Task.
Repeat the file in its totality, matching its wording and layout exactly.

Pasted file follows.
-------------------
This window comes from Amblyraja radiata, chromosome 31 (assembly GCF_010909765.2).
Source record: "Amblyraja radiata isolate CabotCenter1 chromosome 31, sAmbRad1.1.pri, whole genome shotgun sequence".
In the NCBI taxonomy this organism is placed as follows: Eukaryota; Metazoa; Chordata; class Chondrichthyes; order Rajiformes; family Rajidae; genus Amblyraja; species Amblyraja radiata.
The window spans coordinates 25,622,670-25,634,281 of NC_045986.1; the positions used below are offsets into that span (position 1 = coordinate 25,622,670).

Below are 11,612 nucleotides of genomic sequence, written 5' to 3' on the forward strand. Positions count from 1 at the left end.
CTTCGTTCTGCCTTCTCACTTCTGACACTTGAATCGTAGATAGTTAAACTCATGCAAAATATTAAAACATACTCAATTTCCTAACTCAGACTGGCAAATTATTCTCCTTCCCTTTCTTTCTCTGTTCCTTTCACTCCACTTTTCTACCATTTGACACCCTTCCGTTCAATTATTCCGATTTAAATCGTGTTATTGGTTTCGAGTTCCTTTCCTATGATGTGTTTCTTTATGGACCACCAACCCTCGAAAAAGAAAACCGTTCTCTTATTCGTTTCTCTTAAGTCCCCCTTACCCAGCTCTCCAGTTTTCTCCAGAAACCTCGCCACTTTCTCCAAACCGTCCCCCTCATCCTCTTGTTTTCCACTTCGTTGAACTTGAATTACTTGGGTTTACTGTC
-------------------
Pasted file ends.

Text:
This window comes from Amblyraja radiata, chromosome 31 (assembly GCF_010909765.2).
Source record: "Amblyraja radiata isolate CabotCenter1 chromosome 31, sAmbRad1.1.pri, whole genome shotgun sequence".
In the NCBI taxonomy this organism is placed as follows: Eukaryota; Metazoa; Chordata; class Chondrichthyes; order Rajiformes; family Rajidae; genus Amblyraja; species Amblyraja radiata.
The window spans coordinates 25,622,670-25,634,281 of NC_045986.1; the positions used below are offsets into that span (position 1 = coordinate 25,622,670).

Below are 11,612 nucleotides of genomic sequence, written 5' to 3' on the forward strand. Positions count from 1 at the left end.
CTTCGTTCTGCCTTCTCACTTCTGACACTTGAATCGTAGATAGTTAAACTCATGCAAAATATTAAAACATACTCAATTTCCTAACTCAGACTGGCAAATTATTCTCCTTCCCTTTCTTTCTCTGTTCCTTTCACTCCACTTTTCTACCATTTGACACCCTTCCGTTCAATTATTCCGATTTAAATCGTGTTATTGGTTTCGAGTTCCTTTCCTATGATGTGTTTCTTTATGGACCACCAACCCTCGAAAAAGAAAACCGTTCTCTTATTCGTTTCTCTTAAGTCCCCCTTACCCAGCTCTCCAGTTTTCTCCAGAAACCTCGCCACTTTCTCCAAACCGTCCCCCTCATCCTCTTGTTTTCCACTTCGTTGAACTTGAATTACTTGGGTTTACTGTC